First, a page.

- Associated Press - Wednesday, January 15, 2014

MERCERSBURG, Pa. (AP) - Since the first November reports of snowy owl sightings in southern Pennsylvania, Franklin County birders have been scanning the pages of bird alert websites or scanning farm fields, looking for one of the large nighttime predators to call our own.

After all, it’s been several years since our last Arctic visitor, and this year’s invasion of snowy owls seems to be larger than in most years, say local bird watchers. A number of the owls have been reported as far as South Carolina and Georgia, and one female was seen in Little Talbot State Park in Jacksonville, Fla.

On Jan. 10, the news was out: a snowy owl was sighted along Hissong Road east of Mercersburg.

Joyce Stuff, Mercersburg, said she first saw it while she was walking on the evening of Jan. 8.

Rhetta Martin, Greencastle, who watched it Saturday and Sunday with her husband, Eric, said the folks who lived on the farm had seen this one since Christmas. Eric learned that one was seen Dec. 9 in a field across from James Buchanan High School.

The birding world takes these rare sightings seriously. People drive from miles away - from states away - to get a look at a snowy owl. The bird’s size alone makes the drive worth it. At four pounds, it’s the largest in weight of North America’s owls; only the great gray owl of Canada’s boreal forests is taller. And chances of seeing a large owl that does little but sleep in the open during the day are near 100 percent.

Next to the vehicles perched along the road edge, bird watchers are using binoculars to get a closer look. Some set up telescopic lenses, longer than their forearms, on tripods.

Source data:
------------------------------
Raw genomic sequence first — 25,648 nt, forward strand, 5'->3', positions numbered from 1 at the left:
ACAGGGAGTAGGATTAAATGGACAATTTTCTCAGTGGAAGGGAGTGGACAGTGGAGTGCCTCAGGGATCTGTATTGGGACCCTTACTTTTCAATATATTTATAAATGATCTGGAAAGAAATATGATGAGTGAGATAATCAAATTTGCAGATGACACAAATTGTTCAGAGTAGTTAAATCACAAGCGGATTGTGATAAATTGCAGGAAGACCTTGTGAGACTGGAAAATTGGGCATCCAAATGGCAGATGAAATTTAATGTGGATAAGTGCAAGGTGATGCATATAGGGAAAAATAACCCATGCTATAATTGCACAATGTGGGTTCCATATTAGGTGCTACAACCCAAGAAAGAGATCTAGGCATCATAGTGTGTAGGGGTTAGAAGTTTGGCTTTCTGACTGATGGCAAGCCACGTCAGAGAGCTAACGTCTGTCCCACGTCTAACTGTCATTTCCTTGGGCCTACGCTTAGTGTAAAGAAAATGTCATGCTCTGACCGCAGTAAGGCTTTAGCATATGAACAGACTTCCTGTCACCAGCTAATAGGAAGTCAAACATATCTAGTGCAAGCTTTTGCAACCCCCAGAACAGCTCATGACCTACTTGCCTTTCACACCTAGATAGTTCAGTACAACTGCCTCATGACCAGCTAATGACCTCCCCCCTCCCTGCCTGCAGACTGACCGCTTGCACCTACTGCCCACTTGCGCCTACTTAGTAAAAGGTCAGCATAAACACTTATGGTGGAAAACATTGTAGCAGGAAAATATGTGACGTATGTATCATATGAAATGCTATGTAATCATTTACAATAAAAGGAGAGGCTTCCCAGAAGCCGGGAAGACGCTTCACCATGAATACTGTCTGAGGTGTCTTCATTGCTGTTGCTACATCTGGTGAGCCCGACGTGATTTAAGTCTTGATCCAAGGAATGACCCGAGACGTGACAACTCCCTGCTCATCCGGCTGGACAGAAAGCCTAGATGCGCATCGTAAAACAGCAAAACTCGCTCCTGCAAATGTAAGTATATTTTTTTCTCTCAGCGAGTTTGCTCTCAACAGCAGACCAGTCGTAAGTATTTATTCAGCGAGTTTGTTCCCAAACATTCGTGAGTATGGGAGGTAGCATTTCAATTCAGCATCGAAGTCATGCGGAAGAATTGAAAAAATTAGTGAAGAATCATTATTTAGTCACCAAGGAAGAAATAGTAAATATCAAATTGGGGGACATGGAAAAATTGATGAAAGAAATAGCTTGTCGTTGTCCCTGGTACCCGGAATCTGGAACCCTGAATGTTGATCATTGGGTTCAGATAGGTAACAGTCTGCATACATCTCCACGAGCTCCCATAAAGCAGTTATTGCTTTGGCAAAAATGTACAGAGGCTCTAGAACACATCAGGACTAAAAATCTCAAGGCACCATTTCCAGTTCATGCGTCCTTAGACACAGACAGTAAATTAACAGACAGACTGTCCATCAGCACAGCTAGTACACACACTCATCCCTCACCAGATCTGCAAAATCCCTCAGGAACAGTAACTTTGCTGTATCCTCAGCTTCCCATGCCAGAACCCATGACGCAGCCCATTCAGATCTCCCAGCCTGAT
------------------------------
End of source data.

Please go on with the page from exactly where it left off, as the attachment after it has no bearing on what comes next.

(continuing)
Nate Harker of Newry (Blair County) said he drove nearly two hours in hopes of getting a photograph of the bird. He heard about the sighting on eBird and got the GPS coordinates from a Mercersburg photographer who had posted photographs of a snowy owl on Flickr.

“It was a reputable source, and the weather was right,” Harker said. “I figured we’d scoot down.”

He timed his camera to take a photo every 10 seconds of the owl perched sleepily atop a silo. The bird occasionally yawned, or stretched a wing.

Out of 100 pictures Harker figures he will keep one.

“Nobody’s going to believe we got pictures of a snowy owl,” said Patrick McElwee of Saxton, who also photographed the owl.

“We got the proof,” Harker said.

To many birders, the proof is just the beginning.

Veteran birder Dale Gearhart, Greencastle, took a photo Friday from 75 to 100 yards away. He compared his photo with one taken by another person. The two images were definitely not of the same bird, he said.

“One is a female, one a male,” Gearhart said with confidence. The males will always be whiter than females, and he’s sure it’s a first-year male because of the amount of black on its head. As they age, the birds’ black-edged feathers become more snowy white.

While scouting on Monday, Gearhart finally saw both owls, a great distance away from one another.

The reason for their being here, how long they’ll stay and what they’re eating are not easy answers, but local folks freely quote information they pick up from expert sources on birding websites.

“There’s just been an explosion in the number of young hatchlings this year, it’s almost too much competition for the food that is there, so the young males are just moving south,” said Dave Cooney, a Conococheague Audubon Society member. Last year, the lemming population burst, causing nature to kick in and produce more young owls, he said. According to Cornell Lab of Ornithology, in years of lemming population booms, snowy owls can raise double or triple the usual number of young.

“Most of the ones we’re seeing are younger adults,” Cooney said.

While off their familiar tundra, the owls sit in open fields looking for mice and voles, even rabbits and other birds. Gearhart said they’ll rest during the day in patches of snow, or fly onto a post.

How long the two owls will stay is anybody’s guess. In 2012, a snowy owl stayed for much of the midwinter along Mud Level Road northeast of Shippensburg.

Look carefully as you drive past our acres of harvested corn fields; a snowy owl often sits on the ground a hundred yards or so from observers. A milk jug, a grocery bag, a five-gallon bucket or a chunk of ice can be mistaken for a white bird, Harker said.

“You have to have a good set of binoculars or other optics,” he said.


Jim Hook contributed to this story.





Information from: Public Opinion, https://www.publicopiniononline.com

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